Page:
Since all CDC signals need a synchronizer, the first part of a complete solution consists of extensive structural or static analysis of the RTL code to identify all CDC signals and ensure that the proper synchronizers are in place. Any complete solution should also automatically identify the various clock domains, map the clock distribution strategy, and recognize the wide range of synchronizer structures designers use to connect clock domains. Once it is determined that the right synchronizers are in place, designers must verify that data is transferred correctly across them. For most types of synchronizers, the design has to adhere to a particular protocol, generally referred to as a CDC protocol. For example, if a value change has to be transferred from a faster to a slower domain, the signal must be kept stable long enough (in terms of the slower clock) for it to propagate through the synchronizer even when metastability conditions are present. The best approach is to automatically generate these protocols as assertions when running static analysis. Since CDC assertions typically specify properties for the logic in the originating clock domain, traditional simulation and formal analysis are very effective at verifying that the design obeys CDC protocols.
The last step is to verify that the non-deterministic delays of synchronizers are handled correctly by the design. To obtain a simulation that truly reflects silicon behavior, the designer needs to instrument the design with the BMMs for selected synchronizers.Mentor’s 0-In CDC verification solution automates this process.
First, the tool analyzes the RTL code and determines the set of synchronizers for which the non-deterministic delays could cause a problem. This is referred to as ‘structural reconvergence’ analysis.
Figure 3. The 0-In CDC verification solution automatically determines where non-determinism in synchronizers could cause a problem in the design.
Figure 4. Verification flow for designs with asynchronous clocks: while developing the RTL code, engineers run the CDC analysis and generate the BMMs that are subsequently included in simulation.
In Figure 3, for example, two synchronizers between domain A and B are clocked by the same clock (B), and both signals Tx1 and Tx2 are clocked by a different clock (A). Since regular simulation is deterministic, both Tx1 and Tx2 will simultaneously either violate the setup constraint or the hold constraint. In other words, during regular simulation both synchronizers will always simulate with the same delay. In silicon, however, the delays through the two synchronizers are independent and, therefore, can be different. The only way to verify that the logic in domain B deals with these non-deterministic delays correctly is to augment the synchronizers between domain A and B with BMMs.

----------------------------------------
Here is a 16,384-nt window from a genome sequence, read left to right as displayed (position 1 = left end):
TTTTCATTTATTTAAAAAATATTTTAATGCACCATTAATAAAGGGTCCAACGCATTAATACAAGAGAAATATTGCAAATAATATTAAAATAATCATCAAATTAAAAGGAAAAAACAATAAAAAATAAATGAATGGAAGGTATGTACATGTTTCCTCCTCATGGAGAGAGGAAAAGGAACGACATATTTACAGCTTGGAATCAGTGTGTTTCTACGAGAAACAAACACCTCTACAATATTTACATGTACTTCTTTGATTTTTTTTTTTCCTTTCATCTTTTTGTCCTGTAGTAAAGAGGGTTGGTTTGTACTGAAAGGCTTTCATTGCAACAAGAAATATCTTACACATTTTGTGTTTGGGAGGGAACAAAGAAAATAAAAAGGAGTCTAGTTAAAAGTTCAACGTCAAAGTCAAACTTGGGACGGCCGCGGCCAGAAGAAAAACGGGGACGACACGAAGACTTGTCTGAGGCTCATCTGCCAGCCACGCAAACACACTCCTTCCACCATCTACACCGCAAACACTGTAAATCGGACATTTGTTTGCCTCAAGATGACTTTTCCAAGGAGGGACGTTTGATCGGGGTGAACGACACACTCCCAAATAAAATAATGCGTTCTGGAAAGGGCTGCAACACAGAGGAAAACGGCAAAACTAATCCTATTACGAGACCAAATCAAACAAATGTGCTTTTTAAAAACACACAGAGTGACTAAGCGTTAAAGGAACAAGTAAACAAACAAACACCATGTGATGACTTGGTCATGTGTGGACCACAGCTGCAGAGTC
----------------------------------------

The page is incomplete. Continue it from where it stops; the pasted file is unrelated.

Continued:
The 0-In CDC automatically recognizes these scenarios. For the scenario shown in Figure 3, it will generate the BMMs for the synchronizers between the A and B clock domains, and will also determine that regular simulation will suffice for the lone connections between the A and C clock domains and the B and C clock domains.
The general rule to determine whether BMMs are needed is:
When two or more pieces of data have a well-defined timing relationship in clock domain A, and are moved through separate synchronizers to clock domain B, that timing relationship can no longer be relied upon in domain B.
Using this rule, 0-In CDC locates all parts of the design where reconvergence issues may be present.
The second phase of reconvergence verification is then to add the BMMs to the simulation. This is automated in 0-In CDC as well.
Furthermore, the tool automatically collects coverage data on the BMMs. This is very helpful because it outlines exactly where and when metastability conditions occurred during a simulation and whether a BMM modified the original simulated delay of the synchronizer.
Verification flow for designs using asynchronous clocks
With many of today’s wireless,multimedia, computing, and communications designs using asynchronous clocks to optimize power and performance, leading companies have started to integrate CDC verification as an integral component of their verification flows. The complete solution described above fits easily into any existing verification flow. The same testbenches can be reused, only now they use an accurate model of the design-under-test. The coverage information collected on the CDC protocol assertions and BMMs further guides the verification flow as it pinpoints where the effects of metastability have been simulated and directs test development to ensure full functional coverage of the design. Applying a comprehensive and effective verificationmethodology (Figure 4) for designs that have asynchronous clocks is critical tominimize the verification overhead whilemaximizing the identification of CDC problems. Key components should include:
- Block Design. During block design, CDC static analysis should be run whenever major code changes are made. This identifies structural problems and potential block-level reconvergence issues prior to the availability of a testbench.
- Block Verification. The generated CDC protocol assertions and BMMs should be included during block-level verification to ensure that CDC protocols are followed and to ensure that the silicon behavior of the block is modeled correctly.
- Chip Integration. Static analysis should be re-run during chip integration to check CDC signals created when multiple blocks are integrated. This may lead to new CDC protocol assertions and chip-level reconvergence issues.
- Chip Verification. Engineers usually build their regression suites during chip-level verification. Both the CDC protocol assertions and BMMs should be included in those suites. Coverage should be checked and, if necessary, additional tests created to fill any coverage holes.
With respins costing millions of dollars in engineering cost alone, not to mention the cost of delayed product introduction, you simply can not afford to miss bugs. Therefore, correctly and completely modeling metastability is a must for any design that uses asynchronous clocks.When equipped with tools that can automatically complement existing simulations with behavioral metastability models, engineers are able to accurately simulate silicon behavior and achieve the highest level of confidence that the chip will work before it is sent to the foundry.